FY10 grantees are accustomed to e-Logic model FY11 grantees have not been exposed to the model yet OSHC will be releasing additional information Flagship Sustainability Indicators Purpose: to develop a common national framework for measuring long-term progress toward sustainable communities Quantitative measures in five categories of outcomes that relate to the six Livability Principles

Common to all grantees Expected that they will be refined over time Flagship Sustainability Indicators Reported through form SF-PPR-A, submitted through semi-annual reporting process Required for FY2011 grantees, optional for FY2010 grantees Work with GTR to obtain a waiver if data is unavailable. Technical assistance provided on these indicators for ALL grantees: OSHC [email protected]

Relationship Between e-Logic measures and Flagship Sustainability Indicators Planned increase in miles of bike/pedestrian infrastructure Projected change in the proportion of commute trips made by public transit, biking, and/or walking Projected increased change in the number of low and very low-income households within a 30-minute transit commute of employment centers Projected percent change in automobile mode share along the corridor Projected percent change in pedestrian mode share along the corridor Transportatio Projected percent change in transit mode share along the corridor n Choice

Projected percent change in bicycle mode share along the corridor Projected number of housing units close to high-quality transit service in urban areas Projected number of affordable housing units close to high-quality transit service in urban areas Projected number of affordable housing units close to high-quality transit service within rural town centers Projected number of affordable and workforce housing units close to high-quality transit service in urban areas Change in the number of census tracts covered by inclusionary zoning Projected change in number of census tracts in the planning area with high concentrations of poverty and minority segregation Projected change in the Dissimilarity Index for census tracts in the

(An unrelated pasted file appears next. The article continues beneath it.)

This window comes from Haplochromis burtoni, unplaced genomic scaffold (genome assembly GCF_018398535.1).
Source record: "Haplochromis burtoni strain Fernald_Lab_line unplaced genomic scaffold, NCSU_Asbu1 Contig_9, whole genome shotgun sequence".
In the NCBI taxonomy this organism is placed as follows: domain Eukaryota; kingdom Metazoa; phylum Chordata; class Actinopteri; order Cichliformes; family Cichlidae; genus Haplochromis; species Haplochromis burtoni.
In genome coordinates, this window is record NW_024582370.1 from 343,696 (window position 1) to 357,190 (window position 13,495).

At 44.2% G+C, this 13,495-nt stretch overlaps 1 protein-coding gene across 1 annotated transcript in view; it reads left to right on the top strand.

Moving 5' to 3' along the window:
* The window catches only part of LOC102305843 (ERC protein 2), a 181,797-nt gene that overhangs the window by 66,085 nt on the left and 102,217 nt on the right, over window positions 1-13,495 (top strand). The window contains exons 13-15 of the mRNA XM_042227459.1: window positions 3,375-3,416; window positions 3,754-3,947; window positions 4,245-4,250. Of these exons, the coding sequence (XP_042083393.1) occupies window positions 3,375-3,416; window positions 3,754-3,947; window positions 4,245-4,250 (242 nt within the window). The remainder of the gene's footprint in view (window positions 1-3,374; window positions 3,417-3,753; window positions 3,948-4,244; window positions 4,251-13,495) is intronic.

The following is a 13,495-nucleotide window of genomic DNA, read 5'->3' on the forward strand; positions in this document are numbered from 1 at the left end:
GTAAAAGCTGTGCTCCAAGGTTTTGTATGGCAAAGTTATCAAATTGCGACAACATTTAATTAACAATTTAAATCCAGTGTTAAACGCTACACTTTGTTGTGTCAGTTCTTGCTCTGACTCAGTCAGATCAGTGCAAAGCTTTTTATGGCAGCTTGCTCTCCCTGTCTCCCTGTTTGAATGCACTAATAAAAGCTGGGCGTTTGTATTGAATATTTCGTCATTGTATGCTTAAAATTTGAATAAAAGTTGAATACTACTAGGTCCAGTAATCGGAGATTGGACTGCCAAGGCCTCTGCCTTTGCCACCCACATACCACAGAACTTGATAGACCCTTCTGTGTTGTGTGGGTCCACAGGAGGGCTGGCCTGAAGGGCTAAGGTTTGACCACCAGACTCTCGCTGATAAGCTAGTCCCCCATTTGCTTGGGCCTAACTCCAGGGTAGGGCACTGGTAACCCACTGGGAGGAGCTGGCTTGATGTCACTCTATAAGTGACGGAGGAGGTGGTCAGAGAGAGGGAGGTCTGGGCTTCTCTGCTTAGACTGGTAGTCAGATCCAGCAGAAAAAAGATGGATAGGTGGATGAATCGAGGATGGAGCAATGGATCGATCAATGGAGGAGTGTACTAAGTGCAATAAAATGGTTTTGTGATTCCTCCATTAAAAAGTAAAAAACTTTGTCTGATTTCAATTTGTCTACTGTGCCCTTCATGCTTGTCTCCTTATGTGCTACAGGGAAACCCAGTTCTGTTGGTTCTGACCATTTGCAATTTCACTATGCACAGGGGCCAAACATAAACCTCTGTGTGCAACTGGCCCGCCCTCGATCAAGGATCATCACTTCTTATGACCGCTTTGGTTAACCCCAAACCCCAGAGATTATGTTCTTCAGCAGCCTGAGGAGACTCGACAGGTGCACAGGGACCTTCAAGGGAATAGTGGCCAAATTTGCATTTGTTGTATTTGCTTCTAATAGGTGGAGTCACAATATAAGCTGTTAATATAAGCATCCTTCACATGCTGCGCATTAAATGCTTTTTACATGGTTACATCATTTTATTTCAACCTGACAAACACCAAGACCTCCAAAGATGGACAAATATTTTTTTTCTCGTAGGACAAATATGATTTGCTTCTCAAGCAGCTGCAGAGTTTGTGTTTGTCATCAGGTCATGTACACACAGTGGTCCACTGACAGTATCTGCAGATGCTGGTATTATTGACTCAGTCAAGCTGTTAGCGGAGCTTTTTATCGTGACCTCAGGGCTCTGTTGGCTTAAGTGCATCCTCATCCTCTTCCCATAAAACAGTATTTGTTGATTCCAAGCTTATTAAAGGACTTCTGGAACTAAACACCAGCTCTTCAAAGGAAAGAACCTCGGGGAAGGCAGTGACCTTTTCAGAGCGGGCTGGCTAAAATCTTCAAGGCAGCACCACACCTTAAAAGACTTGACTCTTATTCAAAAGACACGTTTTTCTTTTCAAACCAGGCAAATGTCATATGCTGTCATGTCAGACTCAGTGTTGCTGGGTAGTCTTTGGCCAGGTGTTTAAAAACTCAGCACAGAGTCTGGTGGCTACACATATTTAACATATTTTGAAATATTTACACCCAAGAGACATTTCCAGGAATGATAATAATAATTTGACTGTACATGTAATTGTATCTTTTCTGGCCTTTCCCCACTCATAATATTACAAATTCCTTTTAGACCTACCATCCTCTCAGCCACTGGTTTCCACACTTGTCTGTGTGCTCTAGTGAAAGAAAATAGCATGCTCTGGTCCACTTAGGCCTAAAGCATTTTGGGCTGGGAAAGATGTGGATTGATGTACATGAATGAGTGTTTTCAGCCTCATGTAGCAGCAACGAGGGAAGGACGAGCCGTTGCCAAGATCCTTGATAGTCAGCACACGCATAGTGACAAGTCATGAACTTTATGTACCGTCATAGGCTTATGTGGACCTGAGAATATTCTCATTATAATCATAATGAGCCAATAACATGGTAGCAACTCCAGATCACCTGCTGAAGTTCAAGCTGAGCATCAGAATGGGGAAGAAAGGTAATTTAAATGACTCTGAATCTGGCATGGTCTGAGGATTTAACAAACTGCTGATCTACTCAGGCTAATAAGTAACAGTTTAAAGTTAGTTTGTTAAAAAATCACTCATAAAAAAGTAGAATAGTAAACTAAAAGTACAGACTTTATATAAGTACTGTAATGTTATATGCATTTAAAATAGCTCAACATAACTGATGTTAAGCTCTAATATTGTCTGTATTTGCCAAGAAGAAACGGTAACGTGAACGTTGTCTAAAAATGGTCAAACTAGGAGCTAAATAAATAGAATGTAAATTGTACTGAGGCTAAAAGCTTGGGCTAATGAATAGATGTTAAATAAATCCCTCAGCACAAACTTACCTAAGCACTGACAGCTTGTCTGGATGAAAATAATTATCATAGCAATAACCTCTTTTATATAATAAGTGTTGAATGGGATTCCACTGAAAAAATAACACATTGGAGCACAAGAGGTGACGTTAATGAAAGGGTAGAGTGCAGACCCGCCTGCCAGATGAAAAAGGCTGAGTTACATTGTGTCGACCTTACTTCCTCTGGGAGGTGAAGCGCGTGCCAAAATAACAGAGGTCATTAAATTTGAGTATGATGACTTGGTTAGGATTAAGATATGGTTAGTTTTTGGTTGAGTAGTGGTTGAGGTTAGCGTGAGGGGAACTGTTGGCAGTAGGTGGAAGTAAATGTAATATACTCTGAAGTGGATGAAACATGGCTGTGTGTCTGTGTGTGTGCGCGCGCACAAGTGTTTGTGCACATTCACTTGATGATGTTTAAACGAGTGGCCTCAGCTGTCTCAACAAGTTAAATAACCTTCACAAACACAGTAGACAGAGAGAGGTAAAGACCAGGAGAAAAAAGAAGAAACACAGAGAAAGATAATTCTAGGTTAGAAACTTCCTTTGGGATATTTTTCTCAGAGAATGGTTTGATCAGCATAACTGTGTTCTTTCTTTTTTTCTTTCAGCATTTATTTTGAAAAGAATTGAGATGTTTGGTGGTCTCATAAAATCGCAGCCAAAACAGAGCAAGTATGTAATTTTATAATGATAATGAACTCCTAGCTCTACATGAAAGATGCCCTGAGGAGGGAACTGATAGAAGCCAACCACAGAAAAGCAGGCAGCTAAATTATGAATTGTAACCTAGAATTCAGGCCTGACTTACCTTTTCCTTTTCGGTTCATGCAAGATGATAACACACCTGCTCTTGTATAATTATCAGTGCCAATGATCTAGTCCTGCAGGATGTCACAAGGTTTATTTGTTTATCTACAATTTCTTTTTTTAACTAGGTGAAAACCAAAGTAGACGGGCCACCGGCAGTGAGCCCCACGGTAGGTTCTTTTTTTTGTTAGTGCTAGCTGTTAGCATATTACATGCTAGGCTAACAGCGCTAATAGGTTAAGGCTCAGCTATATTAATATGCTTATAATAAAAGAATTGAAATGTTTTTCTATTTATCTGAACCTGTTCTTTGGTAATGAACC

planning area Housing Decreased number of census tracts in the planning area with high Affordability concentrations of poverty and minority segregation Projected investment in mixed use development on land acquired through land banking Properties purchased as a result of creation of land bank fund Projected increased change in the number of low and very low income households within a 30 minute transit commute of employment centers Equitable Projected change in median combined housing and transportation Developmen costs for low income populations in the planning area t: Housing Projected change in median combined housing and transportation

costs for minority populations in the planning area and Transportati Projected change in total combined housing and transportation costs on for low-income populations in the planning area Affordability Projected change in total combined housing and transportation costs for minority populations in the planning area Projected change in the number of affordable housing units close to health care facilities Incorporate health considerations (based on baseline spatial assessment of health status indicators) into planning process Increased number of households within one mile of a healthy food source

Equitable Development: Access to Healthy Increased proportion of affordable housing units that have Food Choices high access to a supermarket or grocery store that provides quality fresh foods Planned change in the number of census tracts containing Green Space as a result of the adoption of the Regional Plan for Sustainable Development Planned change in the number of census tracts containing Green Space as a result of the adoption of the Community

Equitable Challenge Plan Development: Access to Open Projected change in the number of affordable housing units Space close to parks Planned Green Space preserved as a result of the adoption of the Regional Plan for Sustainable Development Planned Green Space preserved as a result of the adoption of the Community Challenge Plan Number of persons employed as a result of investing in commercial and industrial centers Number of persons employed as a result of investing in